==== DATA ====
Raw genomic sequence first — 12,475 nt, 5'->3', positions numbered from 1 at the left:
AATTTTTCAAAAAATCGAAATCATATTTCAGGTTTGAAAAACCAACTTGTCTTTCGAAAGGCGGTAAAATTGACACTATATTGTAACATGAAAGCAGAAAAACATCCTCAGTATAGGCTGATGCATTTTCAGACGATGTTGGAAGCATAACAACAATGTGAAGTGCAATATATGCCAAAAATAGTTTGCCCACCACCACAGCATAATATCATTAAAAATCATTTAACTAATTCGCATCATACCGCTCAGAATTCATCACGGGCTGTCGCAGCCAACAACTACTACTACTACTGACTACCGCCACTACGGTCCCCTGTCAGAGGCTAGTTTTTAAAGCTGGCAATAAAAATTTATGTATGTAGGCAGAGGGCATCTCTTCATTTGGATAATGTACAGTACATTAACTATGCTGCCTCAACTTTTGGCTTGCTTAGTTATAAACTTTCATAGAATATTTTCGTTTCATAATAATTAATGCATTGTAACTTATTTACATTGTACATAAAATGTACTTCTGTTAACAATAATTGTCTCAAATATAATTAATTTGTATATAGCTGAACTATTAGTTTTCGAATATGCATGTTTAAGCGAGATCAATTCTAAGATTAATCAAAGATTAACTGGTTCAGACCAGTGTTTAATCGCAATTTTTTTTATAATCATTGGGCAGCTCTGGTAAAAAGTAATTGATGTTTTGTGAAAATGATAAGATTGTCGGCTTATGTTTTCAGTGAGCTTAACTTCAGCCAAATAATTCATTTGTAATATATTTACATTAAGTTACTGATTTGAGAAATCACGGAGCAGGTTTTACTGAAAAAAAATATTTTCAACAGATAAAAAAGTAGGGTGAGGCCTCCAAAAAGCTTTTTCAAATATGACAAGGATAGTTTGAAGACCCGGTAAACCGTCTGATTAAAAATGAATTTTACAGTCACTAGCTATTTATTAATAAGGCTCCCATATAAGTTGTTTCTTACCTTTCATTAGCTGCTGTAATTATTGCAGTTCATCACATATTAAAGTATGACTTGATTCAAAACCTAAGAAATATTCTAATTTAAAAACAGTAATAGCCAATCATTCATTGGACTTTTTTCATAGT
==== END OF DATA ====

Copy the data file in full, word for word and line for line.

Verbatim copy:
Raw genomic sequence first — 12,475 nt, 5'->3', positions numbered from 1 at the left:
AATTTTTCAAAAAATCGAAATCATATTTCAGGTTTGAAAAACCAACTTGTCTTTCGAAAGGCGGTAAAATTGACACTATATTGTAACATGAAAGCAGAAAAACATCCTCAGTATAGGCTGATGCATTTTCAGACGATGTTGGAAGCATAACAACAATGTGAAGTGCAATATATGCCAAAAATAGTTTGCCCACCACCACAGCATAATATCATTAAAAATCATTTAACTAATTCGCATCATACCGCTCAGAATTCATCACGGGCTGTCGCAGCCAACAACTACTACTACTACTGACTACCGCCACTACGGTCCCCTGTCAGAGGCTAGTTTTTAAAGCTGGCAATAAAAATTTATGTATGTAGGCAGAGGGCATCTCTTCATTTGGATAATGTACAGTACATTAACTATGCTGCCTCAACTTTTGGCTTGCTTAGTTATAAACTTTCATAGAATATTTTCGTTTCATAATAATTAATGCATTGTAACTTATTTACATTGTACATAAAATGTACTTCTGTTAACAATAATTGTCTCAAATATAATTAATTTGTATATAGCTGAACTATTAGTTTTCGAATATGCATGTTTAAGCGAGATCAATTCTAAGATTAATCAAAGATTAACTGGTTCAGACCAGTGTTTAATCGCAATTTTTTTTATAATCATTGGGCAGCTCTGGTAAAAAGTAATTGATGTTTTGTGAAAATGATAAGATTGTCGGCTTATGTTTTCAGTGAGCTTAACTTCAGCCAAATAATTCATTTGTAATATATTTACATTAAGTTACTGATTTGAGAAATCACGGAGCAGGTTTTACTGAAAAAAAATATTTTCAACAGATAAAAAAGTAGGGTGAGGCCTCCAAAAAGCTTTTTCAAATATGACAAGGATAGTTTGAAGACCCGGTAAACCGTCTGATTAAAAATGAATTTTACAGTCACTAGCTATTTATTAATAAGGCTCCCATATAAGTTGTTTCTTACCTTTCATTAGCTGCTGTAATTATTGCAGTTCATCACATATTAAAGTATGACTTGATTCAAAACCTAAGAAATATTCTAATTTAAAAACAGTAATAGCCAATCATTCATTGGACTTTTTTCATAGT